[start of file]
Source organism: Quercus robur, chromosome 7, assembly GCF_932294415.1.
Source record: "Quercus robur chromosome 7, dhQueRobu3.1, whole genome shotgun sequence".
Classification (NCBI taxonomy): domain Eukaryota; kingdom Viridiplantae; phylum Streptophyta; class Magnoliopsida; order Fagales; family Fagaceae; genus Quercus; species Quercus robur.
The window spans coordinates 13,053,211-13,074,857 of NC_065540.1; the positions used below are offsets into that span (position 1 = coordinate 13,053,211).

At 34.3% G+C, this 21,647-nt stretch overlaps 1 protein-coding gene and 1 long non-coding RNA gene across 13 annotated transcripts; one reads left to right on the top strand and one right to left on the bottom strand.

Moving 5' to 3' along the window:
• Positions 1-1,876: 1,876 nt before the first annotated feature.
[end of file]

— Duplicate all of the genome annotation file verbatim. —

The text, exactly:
Source organism: Quercus robur, chromosome 7, assembly GCF_932294415.1.
Source record: "Quercus robur chromosome 7, dhQueRobu3.1, whole genome shotgun sequence".
Classification (NCBI taxonomy): domain Eukaryota; kingdom Viridiplantae; phylum Streptophyta; class Magnoliopsida; order Fagales; family Fagaceae; genus Quercus; species Quercus robur.
The window spans coordinates 13,053,211-13,074,857 of NC_065540.1; the positions used below are offsets into that span (position 1 = coordinate 13,053,211).

At 34.3% G+C, this 21,647-nt stretch overlaps 1 protein-coding gene and 1 long non-coding RNA gene across 13 annotated transcripts; one reads left to right on the top strand and one right to left on the bottom strand.

Moving 5' to 3' along the window:
• Positions 1-1,876: 1,876 nt before the first annotated feature.